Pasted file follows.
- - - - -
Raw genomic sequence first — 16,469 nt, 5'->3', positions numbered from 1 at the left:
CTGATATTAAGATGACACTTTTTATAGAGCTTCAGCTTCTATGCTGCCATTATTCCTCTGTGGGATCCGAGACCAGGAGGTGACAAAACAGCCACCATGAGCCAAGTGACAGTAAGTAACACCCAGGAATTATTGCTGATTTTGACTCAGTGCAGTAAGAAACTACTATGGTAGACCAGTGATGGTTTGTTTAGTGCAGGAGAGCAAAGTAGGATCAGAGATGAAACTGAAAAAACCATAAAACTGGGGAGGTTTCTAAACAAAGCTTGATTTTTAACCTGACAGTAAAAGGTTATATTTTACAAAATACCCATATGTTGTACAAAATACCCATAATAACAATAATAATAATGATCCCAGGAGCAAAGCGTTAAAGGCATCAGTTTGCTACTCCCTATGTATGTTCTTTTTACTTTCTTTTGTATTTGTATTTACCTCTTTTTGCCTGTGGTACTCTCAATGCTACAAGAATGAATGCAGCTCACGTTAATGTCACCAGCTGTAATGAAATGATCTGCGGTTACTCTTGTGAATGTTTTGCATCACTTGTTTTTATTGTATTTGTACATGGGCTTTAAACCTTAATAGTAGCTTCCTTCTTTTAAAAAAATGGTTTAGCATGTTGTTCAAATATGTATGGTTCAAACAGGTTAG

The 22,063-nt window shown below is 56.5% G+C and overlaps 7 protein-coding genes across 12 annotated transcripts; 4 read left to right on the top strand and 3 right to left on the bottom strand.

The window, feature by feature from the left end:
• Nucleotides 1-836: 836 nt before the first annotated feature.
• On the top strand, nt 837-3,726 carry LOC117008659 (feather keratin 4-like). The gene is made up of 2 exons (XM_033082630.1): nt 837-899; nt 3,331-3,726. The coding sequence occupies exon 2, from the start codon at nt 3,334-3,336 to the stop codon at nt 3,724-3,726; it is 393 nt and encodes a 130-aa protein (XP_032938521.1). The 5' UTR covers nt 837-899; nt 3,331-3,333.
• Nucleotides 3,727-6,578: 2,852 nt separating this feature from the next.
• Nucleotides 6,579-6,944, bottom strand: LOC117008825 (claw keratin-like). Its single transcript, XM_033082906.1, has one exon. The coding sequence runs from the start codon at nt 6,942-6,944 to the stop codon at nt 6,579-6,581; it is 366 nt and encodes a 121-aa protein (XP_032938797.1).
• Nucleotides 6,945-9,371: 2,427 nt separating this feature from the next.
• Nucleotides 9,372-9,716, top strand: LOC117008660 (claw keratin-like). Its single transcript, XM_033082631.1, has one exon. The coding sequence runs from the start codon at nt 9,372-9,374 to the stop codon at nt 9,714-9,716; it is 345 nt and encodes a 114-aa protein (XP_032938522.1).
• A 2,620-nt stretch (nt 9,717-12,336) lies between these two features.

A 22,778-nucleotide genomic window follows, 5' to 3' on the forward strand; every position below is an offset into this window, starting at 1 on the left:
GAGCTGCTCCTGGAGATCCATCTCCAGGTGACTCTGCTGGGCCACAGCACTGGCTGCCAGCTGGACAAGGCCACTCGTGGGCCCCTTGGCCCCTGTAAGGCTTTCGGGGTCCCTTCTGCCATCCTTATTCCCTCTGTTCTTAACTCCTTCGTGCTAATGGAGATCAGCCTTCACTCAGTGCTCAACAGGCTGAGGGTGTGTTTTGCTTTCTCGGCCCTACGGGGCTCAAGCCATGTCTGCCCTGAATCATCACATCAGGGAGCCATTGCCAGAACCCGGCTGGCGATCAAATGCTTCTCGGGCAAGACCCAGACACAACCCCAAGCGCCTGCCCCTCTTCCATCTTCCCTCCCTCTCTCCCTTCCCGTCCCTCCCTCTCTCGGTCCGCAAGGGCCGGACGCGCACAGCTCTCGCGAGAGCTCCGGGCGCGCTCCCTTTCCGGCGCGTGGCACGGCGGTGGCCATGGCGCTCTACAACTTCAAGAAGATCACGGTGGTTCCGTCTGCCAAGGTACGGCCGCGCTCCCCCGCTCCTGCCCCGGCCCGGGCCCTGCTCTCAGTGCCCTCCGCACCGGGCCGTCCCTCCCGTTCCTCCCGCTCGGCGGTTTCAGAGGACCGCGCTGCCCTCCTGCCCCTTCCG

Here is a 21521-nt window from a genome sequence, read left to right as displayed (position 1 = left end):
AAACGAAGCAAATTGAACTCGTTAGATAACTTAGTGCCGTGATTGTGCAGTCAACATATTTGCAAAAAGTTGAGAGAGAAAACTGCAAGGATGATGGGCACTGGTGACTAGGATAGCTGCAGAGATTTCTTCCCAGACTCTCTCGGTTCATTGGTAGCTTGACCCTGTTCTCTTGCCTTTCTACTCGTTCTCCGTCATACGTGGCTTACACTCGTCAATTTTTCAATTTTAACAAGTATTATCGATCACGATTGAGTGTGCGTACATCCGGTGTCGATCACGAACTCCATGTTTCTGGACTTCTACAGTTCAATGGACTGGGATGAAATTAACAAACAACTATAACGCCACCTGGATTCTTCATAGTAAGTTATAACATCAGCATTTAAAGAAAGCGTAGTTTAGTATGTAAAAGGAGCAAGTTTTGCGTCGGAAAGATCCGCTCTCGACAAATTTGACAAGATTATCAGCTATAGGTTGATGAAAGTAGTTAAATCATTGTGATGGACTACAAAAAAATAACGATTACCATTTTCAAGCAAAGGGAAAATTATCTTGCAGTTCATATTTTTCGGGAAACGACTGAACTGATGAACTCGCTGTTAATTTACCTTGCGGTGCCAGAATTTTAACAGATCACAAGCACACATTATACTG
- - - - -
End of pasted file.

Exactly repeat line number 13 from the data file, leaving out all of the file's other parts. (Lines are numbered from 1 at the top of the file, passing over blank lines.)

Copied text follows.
GAGCTGCTCCTGGAGATCCATCTCCAGGTGACTCTGCTGGGCCACAGCACTGGCTGCCAGCTGGACAAGGCCACTCGTGGGCCCCTTGGCCCCTGTAAGGCTTTCGGGGTCCCTTCTGCCATCCTTATTCCCTCTGTTCTTAACTCCTTCGTGCTAATGGAGATCAGCCTTCACTCAGTGCTCAACAGGCTGAGGGTGTGTTTTGCTTTCTCGGCCCTACGGGGCTCAAGCCATGTCTGCCCTGAATCATCACATCAGGGAGCCATTGCCAGAACCCGGCTGGCGATCAAATGCTTCTCGGGCAAGACCCAGACACAACCCCAAGCGCCTGCCCCTCTTCCATCTTCCCTCCCTCTCTCCCTTCCCGTCCCTCCCTCTCTCGGTCCGCAAGGGCCGGACGCGCACAGCTCTCGCGAGAGCTCCGGGCGCGCTCCCTTTCCGGCGCGTGGCACGGCGGTGGCCATGGCGCTCTACAACTTCAAGAAGATCACGGTGGTTCCGTCTGCCAAGGTACGGCCGCGCTCCCCCGCTCCTGCCCCGGCCCGGGCCCTGCTCTCAGTGCCCTCCGCACCGGGCCGTCCCTCCCGTTCCTCCCGCTCGGCGGTTTCAGAGGACCGCGCTGCCCTCCTGCCCCTTCCG